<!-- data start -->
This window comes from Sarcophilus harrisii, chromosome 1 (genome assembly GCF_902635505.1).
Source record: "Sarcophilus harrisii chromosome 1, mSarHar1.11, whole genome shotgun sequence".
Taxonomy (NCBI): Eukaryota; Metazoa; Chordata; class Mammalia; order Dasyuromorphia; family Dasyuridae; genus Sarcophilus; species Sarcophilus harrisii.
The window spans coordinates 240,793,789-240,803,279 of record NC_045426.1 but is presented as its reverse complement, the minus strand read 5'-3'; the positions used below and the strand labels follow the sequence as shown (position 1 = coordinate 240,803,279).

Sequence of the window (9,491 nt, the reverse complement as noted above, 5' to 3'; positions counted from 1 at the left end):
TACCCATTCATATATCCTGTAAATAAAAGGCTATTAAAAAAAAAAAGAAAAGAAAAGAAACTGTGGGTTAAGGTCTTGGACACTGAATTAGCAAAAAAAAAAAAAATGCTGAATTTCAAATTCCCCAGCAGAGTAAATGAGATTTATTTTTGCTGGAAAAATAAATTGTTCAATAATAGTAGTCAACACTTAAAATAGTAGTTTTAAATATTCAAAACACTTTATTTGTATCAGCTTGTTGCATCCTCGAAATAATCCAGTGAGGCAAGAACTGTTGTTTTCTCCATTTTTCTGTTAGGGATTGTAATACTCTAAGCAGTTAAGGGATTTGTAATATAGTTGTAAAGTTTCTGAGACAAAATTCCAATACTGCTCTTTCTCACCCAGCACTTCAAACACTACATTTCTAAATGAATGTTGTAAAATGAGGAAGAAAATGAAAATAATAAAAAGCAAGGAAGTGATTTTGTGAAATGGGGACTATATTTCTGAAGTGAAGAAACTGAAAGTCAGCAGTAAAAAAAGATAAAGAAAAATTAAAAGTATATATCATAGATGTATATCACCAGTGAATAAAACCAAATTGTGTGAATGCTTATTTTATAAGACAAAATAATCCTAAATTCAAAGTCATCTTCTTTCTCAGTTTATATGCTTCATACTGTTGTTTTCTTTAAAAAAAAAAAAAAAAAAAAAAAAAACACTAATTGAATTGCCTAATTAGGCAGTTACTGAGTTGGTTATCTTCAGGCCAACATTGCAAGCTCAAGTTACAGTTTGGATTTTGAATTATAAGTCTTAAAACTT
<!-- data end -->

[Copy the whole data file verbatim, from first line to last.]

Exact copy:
This window comes from Sarcophilus harrisii, chromosome 1 (genome assembly GCF_902635505.1).
Source record: "Sarcophilus harrisii chromosome 1, mSarHar1.11, whole genome shotgun sequence".
Taxonomy (NCBI): Eukaryota; Metazoa; Chordata; class Mammalia; order Dasyuromorphia; family Dasyuridae; genus Sarcophilus; species Sarcophilus harrisii.
The window spans coordinates 240,793,789-240,803,279 of record NC_045426.1 but is presented as its reverse complement, the minus strand read 5'-3'; the positions used below and the strand labels follow the sequence as shown (position 1 = coordinate 240,803,279).

Sequence of the window (9,491 nt, the reverse complement as noted above, 5' to 3'; positions counted from 1 at the left end):
TACCCATTCATATATCCTGTAAATAAAAGGCTATTAAAAAAAAAAAGAAAAGAAAAGAAACTGTGGGTTAAGGTCTTGGACACTGAATTAGCAAAAAAAAAAAAAATGCTGAATTTCAAATTCCCCAGCAGAGTAAATGAGATTTATTTTTGCTGGAAAAATAAATTGTTCAATAATAGTAGTCAACACTTAAAATAGTAGTTTTAAATATTCAAAACACTTTATTTGTATCAGCTTGTTGCATCCTCGAAATAATCCAGTGAGGCAAGAACTGTTGTTTTCTCCATTTTTCTGTTAGGGATTGTAATACTCTAAGCAGTTAAGGGATTTGTAATATAGTTGTAAAGTTTCTGAGACAAAATTCCAATACTGCTCTTTCTCACCCAGCACTTCAAACACTACATTTCTAAATGAATGTTGTAAAATGAGGAAGAAAATGAAAATAATAAAAAGCAAGGAAGTGATTTTGTGAAATGGGGACTATATTTCTGAAGTGAAGAAACTGAAAGTCAGCAGTAAAAAAAGATAAAGAAAAATTAAAAGTATATATCATAGATGTATATCACCAGTGAATAAAACCAAATTGTGTGAATGCTTATTTTATAAGACAAAATAATCCTAAATTCAAAGTCATCTTCTTTCTCAGTTTATATGCTTCATACTGTTGTTTTCTTTAAAAAAAAAAAAAAAAAAAAAAAAAACACTAATTGAATTGCCTAATTAGGCAGTTACTGAGTTGGTTATCTTCAGGCCAACATTGCAAGCTCAAGTTACAGTTTGGATTTTGAATTATAAGTCTTAAAACTT